August Tips & Events for Santa Clara County
" A taste for the beautiful is most cultivated out of doors.   Henry David Thoreau, from Walden 
snapdragon cut flowers
Cut Flowers
Flowers brighten any garden and help attract pollinating insects. They can also brighten the indoors and are often grown for precisely that reason. To extend the life of cut flowers, make a fresh cut on the stems and quickly plunge them into water before the plant heals over the wound. A diagonal cut will give more surface area for absorbing water. Adding two tablespoons lemon juice, one tablespoon sugar, and a quarter teaspoon bleach to the water will help preserve the flowers by inhibiting bacterial growth.

Photo: Snapdragon cut flowers, UC Cooperative Extension, Ventura County
Caulifolower grown at Master Gardener winter vegetable trial
Starting Winter Vegetables
While deep in summer harvest, it’s hard to think about the next season. Yet late summer is the time to start cool season vegetables. You can start them in pots so that they aren’t taking space away from your current vegetables. By the time they are ready to transplant, you'll probably be sick of zucchini and can start removing summer plants. 

Photo: Cauliflower varieties grown at Master Gardener winter vegetable trial
Plant rust  fungus
Halting Diseases
Observation is an important part of gardening. You may notice some leaves with white or black powder or spots or see leaves and stems turning brown or yellow. If it is limited to a small area, you can take action before it spreads to other leaves or throughout the plant. Removing the sick plant material with its bacteria or fungal spores can be all that’s needed to stop the spread of the disease and save the plant.

Photo: Rust on leaf, UC Davis Good Live Garden
Brown rot apricot fruit mummy. photo by WW. Coates, UC Cooperative Extension
Fruit Mummies
Keep a close eye on ripening nectarines and peaches for signs of fungal diseases like brown rot. Entire fruits can shrivel up with visible spores on them. These are called fruit mummies and must be removed at the first sign of spores. This will help save future fruit. 

Photo: Brown rot apricot fruit mummy. WW. Coates, UC Cooperative Extension
Tropical Color
If you really want tropical color in your garden, now is a good time to plant tropical ornamentals. This will give them time to start establishing their root systems in the ground before it gets cold. It’s best to put them in a protected area such as under an overhang or against a sunny wall so that they are less susceptible to winter frosts. Be prepared to cover them with cloth—not plastic—on nights when frost is expected, especially during their first winter. With proper planting location and frost protection, some plants that can survive in this area are bougainvillea, hibiscus, and true plumbago (Plumbago auriculata). They won’t be as large and flowery as in their native tropical environments, but can still produce some good color and vacation vibes.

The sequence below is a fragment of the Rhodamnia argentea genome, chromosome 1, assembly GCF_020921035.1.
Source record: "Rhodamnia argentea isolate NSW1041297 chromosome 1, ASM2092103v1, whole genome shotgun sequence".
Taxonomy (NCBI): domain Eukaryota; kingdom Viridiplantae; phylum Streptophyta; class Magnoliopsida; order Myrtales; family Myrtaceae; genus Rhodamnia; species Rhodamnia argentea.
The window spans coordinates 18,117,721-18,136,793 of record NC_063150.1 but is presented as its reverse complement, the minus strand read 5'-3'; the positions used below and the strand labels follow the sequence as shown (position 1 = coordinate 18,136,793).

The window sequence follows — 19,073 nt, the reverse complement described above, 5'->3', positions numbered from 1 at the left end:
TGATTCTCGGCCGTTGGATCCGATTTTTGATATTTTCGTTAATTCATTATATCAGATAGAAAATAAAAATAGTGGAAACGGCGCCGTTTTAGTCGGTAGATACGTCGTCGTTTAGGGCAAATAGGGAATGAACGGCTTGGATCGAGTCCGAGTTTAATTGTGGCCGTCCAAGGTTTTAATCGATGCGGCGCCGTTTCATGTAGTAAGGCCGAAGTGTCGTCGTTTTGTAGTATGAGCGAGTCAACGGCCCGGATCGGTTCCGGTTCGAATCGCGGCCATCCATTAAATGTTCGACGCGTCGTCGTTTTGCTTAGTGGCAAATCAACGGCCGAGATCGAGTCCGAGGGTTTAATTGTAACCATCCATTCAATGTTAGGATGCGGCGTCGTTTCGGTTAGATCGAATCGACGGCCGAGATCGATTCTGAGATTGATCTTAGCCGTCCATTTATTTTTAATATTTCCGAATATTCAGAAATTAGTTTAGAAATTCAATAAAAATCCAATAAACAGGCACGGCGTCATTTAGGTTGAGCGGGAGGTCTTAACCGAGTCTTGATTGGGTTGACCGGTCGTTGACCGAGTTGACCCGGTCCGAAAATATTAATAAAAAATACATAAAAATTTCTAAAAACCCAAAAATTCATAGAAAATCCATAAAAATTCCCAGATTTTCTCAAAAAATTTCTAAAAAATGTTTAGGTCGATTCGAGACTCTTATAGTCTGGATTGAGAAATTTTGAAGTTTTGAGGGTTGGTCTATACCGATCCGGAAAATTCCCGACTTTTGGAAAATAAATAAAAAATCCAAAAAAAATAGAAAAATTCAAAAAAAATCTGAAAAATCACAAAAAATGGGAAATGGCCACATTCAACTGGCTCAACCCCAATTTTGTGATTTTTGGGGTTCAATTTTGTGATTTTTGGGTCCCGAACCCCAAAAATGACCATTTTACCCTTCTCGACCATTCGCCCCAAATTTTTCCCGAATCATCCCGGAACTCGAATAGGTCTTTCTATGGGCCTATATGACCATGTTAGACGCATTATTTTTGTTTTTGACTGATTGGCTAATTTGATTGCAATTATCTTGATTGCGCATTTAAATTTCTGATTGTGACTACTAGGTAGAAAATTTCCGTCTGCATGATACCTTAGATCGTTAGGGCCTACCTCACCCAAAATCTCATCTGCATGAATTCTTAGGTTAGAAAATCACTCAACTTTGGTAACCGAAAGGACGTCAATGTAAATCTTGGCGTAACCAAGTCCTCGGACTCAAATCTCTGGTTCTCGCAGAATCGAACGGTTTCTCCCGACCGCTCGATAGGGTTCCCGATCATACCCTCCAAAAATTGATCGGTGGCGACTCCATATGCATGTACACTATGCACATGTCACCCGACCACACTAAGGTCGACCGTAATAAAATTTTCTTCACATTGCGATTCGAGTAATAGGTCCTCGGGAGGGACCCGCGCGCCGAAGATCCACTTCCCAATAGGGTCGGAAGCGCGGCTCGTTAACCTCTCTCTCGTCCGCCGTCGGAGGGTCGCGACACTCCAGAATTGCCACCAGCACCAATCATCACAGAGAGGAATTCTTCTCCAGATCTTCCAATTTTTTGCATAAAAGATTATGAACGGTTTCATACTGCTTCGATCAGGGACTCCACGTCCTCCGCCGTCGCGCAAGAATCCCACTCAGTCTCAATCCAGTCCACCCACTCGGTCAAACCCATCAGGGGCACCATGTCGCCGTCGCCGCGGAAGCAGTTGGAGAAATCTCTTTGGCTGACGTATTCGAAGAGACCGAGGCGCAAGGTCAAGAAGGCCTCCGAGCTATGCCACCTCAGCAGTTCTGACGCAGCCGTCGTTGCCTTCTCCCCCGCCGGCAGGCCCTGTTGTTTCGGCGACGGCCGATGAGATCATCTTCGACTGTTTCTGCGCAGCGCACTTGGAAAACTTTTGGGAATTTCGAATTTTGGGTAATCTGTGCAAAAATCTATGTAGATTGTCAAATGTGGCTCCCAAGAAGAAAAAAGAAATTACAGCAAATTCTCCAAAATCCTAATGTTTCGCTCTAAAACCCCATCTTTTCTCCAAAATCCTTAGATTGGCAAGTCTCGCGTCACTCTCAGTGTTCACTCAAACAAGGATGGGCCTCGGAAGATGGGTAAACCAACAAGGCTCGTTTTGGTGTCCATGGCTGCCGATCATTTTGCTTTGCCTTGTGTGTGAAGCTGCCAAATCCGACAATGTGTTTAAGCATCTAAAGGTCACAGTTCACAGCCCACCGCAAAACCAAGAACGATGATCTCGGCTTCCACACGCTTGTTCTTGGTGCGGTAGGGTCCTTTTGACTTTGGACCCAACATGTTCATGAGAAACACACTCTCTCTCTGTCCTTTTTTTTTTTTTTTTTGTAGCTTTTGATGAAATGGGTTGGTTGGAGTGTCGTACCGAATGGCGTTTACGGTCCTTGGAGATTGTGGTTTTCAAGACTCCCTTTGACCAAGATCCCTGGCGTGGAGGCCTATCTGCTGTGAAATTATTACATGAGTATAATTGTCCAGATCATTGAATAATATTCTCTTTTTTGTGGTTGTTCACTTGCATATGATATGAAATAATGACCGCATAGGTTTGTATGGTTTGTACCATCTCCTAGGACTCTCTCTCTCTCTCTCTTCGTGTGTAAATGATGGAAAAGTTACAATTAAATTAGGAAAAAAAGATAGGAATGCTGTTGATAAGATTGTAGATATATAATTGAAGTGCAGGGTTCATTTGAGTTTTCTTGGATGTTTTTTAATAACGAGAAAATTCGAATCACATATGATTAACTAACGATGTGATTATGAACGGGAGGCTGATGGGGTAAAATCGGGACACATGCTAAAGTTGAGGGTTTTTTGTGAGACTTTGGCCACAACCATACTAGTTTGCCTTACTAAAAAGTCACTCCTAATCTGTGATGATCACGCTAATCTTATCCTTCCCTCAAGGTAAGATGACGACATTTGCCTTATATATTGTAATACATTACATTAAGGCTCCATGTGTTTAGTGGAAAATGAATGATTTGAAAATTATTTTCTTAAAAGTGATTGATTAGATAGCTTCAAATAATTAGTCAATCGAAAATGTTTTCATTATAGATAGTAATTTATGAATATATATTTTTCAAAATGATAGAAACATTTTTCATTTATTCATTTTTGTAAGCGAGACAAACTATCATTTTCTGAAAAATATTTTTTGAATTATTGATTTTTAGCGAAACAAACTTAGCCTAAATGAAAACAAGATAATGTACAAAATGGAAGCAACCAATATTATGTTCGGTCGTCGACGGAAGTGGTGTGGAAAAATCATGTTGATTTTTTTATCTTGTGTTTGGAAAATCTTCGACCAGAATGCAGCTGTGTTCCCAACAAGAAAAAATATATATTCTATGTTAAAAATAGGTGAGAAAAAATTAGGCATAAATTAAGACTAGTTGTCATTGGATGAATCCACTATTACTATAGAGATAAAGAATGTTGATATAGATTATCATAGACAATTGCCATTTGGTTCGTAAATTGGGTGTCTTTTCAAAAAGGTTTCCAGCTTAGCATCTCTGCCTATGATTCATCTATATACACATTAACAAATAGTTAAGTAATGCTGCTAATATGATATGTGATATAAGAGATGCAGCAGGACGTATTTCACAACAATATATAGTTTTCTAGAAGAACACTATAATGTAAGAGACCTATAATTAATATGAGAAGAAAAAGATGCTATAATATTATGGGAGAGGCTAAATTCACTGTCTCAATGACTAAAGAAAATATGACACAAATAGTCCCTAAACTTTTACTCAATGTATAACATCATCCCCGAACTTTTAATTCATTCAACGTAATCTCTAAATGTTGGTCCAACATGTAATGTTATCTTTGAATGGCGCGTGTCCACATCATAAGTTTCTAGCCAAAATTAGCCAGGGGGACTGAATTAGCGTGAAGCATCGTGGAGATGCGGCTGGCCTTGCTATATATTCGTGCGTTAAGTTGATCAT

Photo: Desert Bird of Paradise at Emma Prusch Park, Allen Buchinski

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Upcoming Events
Sat, Aug 05, 9:30 a.m.–12:00 p.m., Drip Irrigation Workshop, Martial Cottle Park, 5283 Snell Ave, San Jose

Sat, Aug 05, 10:00 a.m.–11:00 a.m., Raising Terrific Tomatoes, Palo Alto Demonstration Garden, 851 Center Drive, Palo Alto

Sat, Aug 12, 9:00 a.m.–11:00 a.m., Flower Cutting And Arranging Workshop, Martial Cottle Park, 5283 Snell Ave, San Jose

Sat, Aug 12, 1:00 p.m.–3:00 p.m., California Native Plant Gardening Including Maintenance Tips, Sunnyvale Teaching and Demonstration Garden, 433 Charles St.,, Sunnyvale

Wed, Aug 16, 6:30 p.m.–8:00 p.m., Preparing For Your Fall & Winter Vegetables Garden, Calabazas Library, 230 S Blaney Ave, San Jose

Thu, Aug 17, 7:00 p.m.–8:30 p.m., Less Work – More Food: Growing Cool Season Vegetables, Palo Alto Rinconada Library, 1213 Newell Road, Palo Alto

Sat, Aug 19, 9:30 a.m.–10:30 a.m., Growing California Native Plants, South County Teaching and Demonstration Garden, 9400 No Name Uno, Gilroy

Sat, Aug 19, 10:00 a.m.–12:00 p.m., Lose The Lawn - Talk And Workshop, Martial Cottle Park, 5283 Snell Ave, San Jose

Sat, Aug 19, 11:00 a.m.–12:00 p.m., Low Water Lawn Alternatives, Berryessa Library, 3355 Noble Avenue, San Jose

Wed, Aug 23, 7:00 p.m.–8:30 p.m., Cool Season Vegetable Gardening in a Mediterranean Climate, Cupertino Community Hall, 10350 Torre Ave, Cupertino

Wed, Aug 30, 7:00 p.m.–8:30 p.m., Soils And Compost, Los Altos Public Library, 13 S San Antonio Rd, Los Altos

Sat, Sep 23, 10:00 a.m.–11:30 a.m., Growing Cool Season Vegetables, Guadalupe River Park Conservancy, 438 Coleman Ave, San Jose

Sat, Oct 07, 10:00 a.m.–3:00 p.m., Fall Garden Market At Martial Cottle Park ($6 parking at Martial Cottle Park), Martial Cottle Park (Master Gardener area), 5283 Snell Avenue, San Jose

Visit the UC Master Gardener Program website  for additional information including an up-to-date list of events and classes .

Have a gardening question? Contact our Hotline (for Santa Clara County residents).Start by reviewing our plant problem diagnosis tips.

  • Mon-Fri 9:30 a.m.–12:30 p.m., 408-282-3105
  • Fri ONLY 1:00 p.m.–4:00 p.m., 650-329-1356 (Closed Dec. & Jan.)
  • Or send us your question online

The University of California Cooperative Extension (UCCE) Santa Clara County Master Gardener Program volunteers are trained under the auspices of the UCCE. Our mission is to promote sustainable gardening practices by providing up-to-date, research-based horticultural information to home gardeners.

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